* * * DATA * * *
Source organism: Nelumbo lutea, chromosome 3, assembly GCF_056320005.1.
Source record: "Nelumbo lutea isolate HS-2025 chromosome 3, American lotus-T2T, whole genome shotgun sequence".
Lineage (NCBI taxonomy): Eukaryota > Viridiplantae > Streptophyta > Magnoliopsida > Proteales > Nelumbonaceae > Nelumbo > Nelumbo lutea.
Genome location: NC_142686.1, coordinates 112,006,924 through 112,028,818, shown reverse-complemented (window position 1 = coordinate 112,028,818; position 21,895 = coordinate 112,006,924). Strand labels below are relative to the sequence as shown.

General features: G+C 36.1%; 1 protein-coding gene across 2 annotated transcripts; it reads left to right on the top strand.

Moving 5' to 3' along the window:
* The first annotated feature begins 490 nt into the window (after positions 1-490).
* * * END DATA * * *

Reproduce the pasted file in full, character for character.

Source organism: Nelumbo lutea, chromosome 3, assembly GCF_056320005.1.
Source record: "Nelumbo lutea isolate HS-2025 chromosome 3, American lotus-T2T, whole genome shotgun sequence".
Lineage (NCBI taxonomy): Eukaryota > Viridiplantae > Streptophyta > Magnoliopsida > Proteales > Nelumbonaceae > Nelumbo > Nelumbo lutea.
Genome location: NC_142686.1, coordinates 112,006,924 through 112,028,818, shown reverse-complemented (window position 1 = coordinate 112,028,818; position 21,895 = coordinate 112,006,924). Strand labels below are relative to the sequence as shown.

General features: G+C 36.1%; 1 protein-coding gene across 2 annotated transcripts; it reads left to right on the top strand.

Moving 5' to 3' along the window:
* The first annotated feature begins 490 nt into the window (after positions 1-490).